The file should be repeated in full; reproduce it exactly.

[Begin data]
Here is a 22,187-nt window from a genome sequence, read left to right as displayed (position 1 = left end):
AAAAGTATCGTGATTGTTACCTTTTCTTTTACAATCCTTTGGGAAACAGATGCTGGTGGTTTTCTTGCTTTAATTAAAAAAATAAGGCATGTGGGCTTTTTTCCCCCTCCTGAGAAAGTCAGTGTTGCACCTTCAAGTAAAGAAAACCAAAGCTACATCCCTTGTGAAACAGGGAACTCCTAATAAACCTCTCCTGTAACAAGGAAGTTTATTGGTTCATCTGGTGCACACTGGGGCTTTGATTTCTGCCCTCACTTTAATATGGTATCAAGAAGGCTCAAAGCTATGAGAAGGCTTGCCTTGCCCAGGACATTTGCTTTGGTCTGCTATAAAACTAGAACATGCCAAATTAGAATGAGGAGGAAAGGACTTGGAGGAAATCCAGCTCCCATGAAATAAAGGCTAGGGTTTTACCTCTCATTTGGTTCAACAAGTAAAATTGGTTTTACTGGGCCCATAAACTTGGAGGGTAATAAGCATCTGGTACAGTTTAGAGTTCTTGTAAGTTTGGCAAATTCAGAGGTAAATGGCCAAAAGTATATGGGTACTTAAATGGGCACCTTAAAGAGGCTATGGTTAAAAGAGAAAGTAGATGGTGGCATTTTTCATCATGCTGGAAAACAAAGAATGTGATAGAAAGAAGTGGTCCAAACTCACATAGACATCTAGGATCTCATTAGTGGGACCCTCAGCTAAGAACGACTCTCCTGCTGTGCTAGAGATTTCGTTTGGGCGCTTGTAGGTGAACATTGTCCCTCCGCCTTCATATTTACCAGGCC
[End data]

Here is a 22,187-nt window from a genome sequence, read left to right as displayed (position 1 = left end):
AAAAGTATCGTGATTGTTACCTTTTCTTTTACAATCCTTTGGGAAACAGATGCTGGTGGTTTTCTTGCTTTAATTAAAAAAATAAGGCATGTGGGCTTTTTTCCCCCTCCTGAGAAAGTCAGTGTTGCACCTTCAAGTAAAGAAAACCAAAGCTACATCCCTTGTGAAACAGGGAACTCCTAATAAACCTCTCCTGTAACAAGGAAGTTTATTGGTTCATCTGGTGCACACTGGGGCTTTGATTTCTGCCCTCACTTTAATATGGTATCAAGAAGGCTCAAAGCTATGAGAAGGCTTGCCTTGCCCAGGACATTTGCTTTGGTCTGCTATAAAACTAGAACATGCCAAATTAGAATGAGGAGGAAAGGACTTGGAGGAAATCCAGCTCCCATGAAATAAAGGCTAGGGTTTTACCTCTCATTTGGTTCAACAAGTAAAATTGGTTTTACTGGGCCCATAAACTTGGAGGGTAATAAGCATCTGGTACAGTTTAGAGTTCTTGTAAGTTTGGCAAATTCAGAGGTAAATGGCCAAAAGTATATGGGTACTTAAATGGGCACCTTAAAGAGGCTATGGTTAAAAGAGAAAGTAGATGGTGGCATTTTTCATCATGCTGGAAAACAAAGAATGTGATAGAAAGAAGTGGTCCAAACTCACATAGACATCTAGGATCTCATTAGTGGGACCCTCAGCTAAGAACGACTCTCCTGCTGTGCTAGAGATTTCGTTTGGGCGCTTGTAGGTGAACATTGTCCCTCCGCCTTCATATTTACCAGGCC